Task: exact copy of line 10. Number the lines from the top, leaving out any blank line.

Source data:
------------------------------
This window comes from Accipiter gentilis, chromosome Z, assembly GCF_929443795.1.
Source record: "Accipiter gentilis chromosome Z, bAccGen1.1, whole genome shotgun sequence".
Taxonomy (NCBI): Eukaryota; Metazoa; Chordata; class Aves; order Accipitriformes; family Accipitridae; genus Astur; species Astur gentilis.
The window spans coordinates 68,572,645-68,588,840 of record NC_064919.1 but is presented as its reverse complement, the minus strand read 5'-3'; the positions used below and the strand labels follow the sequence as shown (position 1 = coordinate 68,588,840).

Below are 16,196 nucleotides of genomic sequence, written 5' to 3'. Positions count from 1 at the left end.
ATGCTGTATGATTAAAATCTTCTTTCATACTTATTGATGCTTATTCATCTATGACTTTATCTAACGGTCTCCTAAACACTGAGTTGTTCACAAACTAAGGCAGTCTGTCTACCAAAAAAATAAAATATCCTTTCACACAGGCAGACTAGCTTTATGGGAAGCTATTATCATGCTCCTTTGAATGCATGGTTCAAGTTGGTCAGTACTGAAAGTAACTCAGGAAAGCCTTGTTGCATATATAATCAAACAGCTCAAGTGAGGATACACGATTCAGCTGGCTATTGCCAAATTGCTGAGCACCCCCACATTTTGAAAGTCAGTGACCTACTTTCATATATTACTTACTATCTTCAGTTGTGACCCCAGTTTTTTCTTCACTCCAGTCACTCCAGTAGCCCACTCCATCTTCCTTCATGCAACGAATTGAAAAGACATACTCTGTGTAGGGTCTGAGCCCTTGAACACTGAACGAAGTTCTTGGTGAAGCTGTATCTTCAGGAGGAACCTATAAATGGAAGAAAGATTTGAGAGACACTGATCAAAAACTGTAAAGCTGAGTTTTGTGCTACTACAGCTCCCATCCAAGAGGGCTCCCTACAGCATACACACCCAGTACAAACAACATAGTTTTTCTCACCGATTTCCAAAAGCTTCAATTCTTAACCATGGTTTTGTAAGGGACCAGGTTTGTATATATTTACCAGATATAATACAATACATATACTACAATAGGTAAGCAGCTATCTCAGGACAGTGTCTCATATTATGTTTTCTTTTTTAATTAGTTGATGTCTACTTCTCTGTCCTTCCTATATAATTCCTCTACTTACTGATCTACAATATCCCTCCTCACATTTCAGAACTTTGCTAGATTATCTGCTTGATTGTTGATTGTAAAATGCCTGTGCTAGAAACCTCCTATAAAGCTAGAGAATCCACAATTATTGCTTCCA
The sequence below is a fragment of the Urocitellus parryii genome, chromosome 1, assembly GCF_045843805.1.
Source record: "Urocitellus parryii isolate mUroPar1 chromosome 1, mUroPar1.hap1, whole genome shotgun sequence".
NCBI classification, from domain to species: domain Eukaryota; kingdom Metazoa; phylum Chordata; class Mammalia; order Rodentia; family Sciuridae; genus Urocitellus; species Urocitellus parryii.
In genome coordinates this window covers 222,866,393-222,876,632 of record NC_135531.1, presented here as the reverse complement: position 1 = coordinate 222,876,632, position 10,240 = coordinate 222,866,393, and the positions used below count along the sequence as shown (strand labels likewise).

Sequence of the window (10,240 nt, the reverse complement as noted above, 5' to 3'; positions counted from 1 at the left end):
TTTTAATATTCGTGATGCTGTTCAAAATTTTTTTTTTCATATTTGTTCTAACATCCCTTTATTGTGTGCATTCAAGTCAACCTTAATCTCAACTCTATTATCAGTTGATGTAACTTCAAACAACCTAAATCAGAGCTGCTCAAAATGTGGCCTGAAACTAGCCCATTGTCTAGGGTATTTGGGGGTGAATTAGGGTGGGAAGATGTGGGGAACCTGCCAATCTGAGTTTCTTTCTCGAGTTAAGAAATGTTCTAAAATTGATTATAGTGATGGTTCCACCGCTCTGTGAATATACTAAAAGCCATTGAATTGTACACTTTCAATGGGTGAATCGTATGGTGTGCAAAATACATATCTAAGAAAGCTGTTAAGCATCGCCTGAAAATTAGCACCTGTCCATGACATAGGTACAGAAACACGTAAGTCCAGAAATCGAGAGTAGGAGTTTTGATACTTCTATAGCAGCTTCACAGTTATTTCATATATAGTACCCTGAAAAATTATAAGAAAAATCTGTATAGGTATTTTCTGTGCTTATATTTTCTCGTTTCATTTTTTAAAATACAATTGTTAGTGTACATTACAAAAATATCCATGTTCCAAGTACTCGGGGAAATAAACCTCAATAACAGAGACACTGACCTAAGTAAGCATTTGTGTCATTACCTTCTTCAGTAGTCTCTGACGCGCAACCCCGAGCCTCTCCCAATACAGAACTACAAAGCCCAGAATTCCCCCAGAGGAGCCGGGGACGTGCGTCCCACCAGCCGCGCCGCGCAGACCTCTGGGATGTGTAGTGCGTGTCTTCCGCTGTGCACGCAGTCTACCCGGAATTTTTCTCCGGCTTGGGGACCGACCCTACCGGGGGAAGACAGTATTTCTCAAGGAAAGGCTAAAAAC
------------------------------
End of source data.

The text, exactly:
In genome coordinates this window covers 222,866,393-222,876,632 of record NC_135531.1, presented here as the reverse complement: position 1 = coordinate 222,876,632, position 10,240 = coordinate 222,866,393, and the positions used below count along the sequence as shown (strand labels likewise).